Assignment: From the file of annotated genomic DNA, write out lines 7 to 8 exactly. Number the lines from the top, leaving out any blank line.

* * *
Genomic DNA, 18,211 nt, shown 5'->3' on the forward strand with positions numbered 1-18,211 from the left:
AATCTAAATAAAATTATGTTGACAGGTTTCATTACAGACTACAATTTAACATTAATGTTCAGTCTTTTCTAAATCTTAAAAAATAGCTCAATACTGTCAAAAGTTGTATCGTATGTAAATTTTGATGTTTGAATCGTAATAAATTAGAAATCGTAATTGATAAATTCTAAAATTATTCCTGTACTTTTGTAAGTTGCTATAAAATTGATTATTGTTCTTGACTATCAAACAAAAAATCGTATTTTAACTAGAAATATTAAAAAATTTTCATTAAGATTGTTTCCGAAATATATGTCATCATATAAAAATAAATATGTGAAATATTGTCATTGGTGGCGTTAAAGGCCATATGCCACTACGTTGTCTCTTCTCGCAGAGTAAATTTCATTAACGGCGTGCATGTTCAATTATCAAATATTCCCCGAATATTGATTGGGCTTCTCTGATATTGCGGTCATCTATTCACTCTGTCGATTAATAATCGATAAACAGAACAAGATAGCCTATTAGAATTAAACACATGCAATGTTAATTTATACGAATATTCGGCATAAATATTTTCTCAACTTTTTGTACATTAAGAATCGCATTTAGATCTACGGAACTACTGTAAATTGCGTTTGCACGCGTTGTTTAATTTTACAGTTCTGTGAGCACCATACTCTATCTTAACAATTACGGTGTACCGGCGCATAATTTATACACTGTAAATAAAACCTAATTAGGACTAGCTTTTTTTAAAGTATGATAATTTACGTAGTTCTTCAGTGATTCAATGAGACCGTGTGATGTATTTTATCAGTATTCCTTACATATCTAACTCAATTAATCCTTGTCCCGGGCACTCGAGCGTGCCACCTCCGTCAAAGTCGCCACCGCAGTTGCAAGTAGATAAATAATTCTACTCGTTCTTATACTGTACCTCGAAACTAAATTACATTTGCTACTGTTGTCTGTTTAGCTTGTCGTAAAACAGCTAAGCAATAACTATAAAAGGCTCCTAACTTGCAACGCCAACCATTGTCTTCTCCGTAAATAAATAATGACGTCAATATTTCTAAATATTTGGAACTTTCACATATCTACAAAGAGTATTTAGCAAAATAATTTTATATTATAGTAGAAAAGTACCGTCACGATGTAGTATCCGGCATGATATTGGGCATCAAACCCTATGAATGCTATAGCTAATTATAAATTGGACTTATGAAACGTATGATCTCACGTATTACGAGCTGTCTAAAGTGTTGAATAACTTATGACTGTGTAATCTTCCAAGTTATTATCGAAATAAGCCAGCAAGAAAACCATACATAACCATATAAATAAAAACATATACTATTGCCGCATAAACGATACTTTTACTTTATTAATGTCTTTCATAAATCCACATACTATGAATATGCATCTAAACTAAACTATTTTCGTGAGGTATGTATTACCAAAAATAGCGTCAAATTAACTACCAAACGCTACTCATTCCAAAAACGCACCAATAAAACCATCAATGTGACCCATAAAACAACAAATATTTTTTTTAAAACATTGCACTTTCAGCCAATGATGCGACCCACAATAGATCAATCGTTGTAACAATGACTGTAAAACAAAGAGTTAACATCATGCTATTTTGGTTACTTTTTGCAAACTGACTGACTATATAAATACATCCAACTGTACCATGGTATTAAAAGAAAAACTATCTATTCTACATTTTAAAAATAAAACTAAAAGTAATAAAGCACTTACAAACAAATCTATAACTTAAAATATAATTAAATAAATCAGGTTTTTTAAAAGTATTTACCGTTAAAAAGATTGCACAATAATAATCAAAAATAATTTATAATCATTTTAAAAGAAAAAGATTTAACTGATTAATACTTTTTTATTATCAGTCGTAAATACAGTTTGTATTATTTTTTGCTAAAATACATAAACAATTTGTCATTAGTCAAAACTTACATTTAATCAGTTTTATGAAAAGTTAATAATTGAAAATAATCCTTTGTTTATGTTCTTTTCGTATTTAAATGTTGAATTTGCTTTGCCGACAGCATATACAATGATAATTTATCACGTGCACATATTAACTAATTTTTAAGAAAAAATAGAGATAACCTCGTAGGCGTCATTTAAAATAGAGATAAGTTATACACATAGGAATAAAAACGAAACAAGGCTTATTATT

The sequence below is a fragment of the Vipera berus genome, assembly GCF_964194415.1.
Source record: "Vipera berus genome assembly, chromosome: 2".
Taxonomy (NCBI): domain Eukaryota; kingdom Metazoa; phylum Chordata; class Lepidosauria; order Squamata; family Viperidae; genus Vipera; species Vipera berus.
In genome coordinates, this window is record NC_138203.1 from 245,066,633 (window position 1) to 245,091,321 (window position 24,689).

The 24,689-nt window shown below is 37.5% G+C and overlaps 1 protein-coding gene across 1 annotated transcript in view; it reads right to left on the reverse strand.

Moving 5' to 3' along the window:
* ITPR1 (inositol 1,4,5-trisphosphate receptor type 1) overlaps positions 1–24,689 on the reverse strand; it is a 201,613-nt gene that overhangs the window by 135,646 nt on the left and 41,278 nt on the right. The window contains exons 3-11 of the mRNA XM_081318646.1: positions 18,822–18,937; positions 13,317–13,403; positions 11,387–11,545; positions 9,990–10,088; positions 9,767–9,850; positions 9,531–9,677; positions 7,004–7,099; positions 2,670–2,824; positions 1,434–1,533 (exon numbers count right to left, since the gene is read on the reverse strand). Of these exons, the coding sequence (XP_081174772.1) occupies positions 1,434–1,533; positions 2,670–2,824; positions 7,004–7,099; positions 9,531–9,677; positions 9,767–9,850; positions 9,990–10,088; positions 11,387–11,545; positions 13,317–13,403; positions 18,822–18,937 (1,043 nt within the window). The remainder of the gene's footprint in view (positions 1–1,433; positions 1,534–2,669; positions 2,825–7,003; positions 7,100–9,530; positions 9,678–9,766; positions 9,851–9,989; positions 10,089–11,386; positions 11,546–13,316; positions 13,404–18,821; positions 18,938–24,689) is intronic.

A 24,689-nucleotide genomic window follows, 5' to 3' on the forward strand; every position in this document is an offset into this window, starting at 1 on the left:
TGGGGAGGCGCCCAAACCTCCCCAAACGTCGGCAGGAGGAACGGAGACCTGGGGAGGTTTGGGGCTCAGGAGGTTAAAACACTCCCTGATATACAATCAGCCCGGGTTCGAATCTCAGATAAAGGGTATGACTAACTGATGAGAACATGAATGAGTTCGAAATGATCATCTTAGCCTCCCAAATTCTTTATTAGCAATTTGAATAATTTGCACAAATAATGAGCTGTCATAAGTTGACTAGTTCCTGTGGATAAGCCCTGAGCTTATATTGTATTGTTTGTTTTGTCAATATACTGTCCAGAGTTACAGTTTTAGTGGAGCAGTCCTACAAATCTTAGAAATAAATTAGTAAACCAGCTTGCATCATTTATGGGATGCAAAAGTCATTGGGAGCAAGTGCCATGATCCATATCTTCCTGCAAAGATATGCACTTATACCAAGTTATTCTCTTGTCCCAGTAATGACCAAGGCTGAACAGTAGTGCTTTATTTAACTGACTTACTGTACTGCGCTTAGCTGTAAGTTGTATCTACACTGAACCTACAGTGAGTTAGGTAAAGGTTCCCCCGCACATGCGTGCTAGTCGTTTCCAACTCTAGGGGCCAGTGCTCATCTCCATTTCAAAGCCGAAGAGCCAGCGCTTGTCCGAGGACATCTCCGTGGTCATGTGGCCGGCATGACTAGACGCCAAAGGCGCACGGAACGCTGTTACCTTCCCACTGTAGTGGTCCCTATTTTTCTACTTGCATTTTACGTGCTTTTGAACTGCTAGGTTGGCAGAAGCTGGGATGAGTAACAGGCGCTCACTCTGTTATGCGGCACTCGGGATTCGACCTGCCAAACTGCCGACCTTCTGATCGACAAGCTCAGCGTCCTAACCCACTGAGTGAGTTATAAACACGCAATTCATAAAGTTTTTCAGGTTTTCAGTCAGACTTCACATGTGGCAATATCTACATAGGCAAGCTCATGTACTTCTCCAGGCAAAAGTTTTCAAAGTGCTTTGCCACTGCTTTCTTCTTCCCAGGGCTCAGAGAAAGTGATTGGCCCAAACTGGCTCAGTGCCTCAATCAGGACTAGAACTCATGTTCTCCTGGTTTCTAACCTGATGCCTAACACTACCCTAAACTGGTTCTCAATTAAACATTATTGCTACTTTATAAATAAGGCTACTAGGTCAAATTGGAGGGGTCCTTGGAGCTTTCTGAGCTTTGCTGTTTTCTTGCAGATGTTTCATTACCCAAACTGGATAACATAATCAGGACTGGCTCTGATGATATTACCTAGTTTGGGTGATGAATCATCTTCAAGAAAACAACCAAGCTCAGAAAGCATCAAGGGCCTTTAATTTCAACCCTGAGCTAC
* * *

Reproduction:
The 24,689-nt window shown below is 37.5% G+C and overlaps 1 protein-coding gene across 1 annotated transcript in view; it reads right to left on the reverse strand.

Moving 5' to 3' along the window: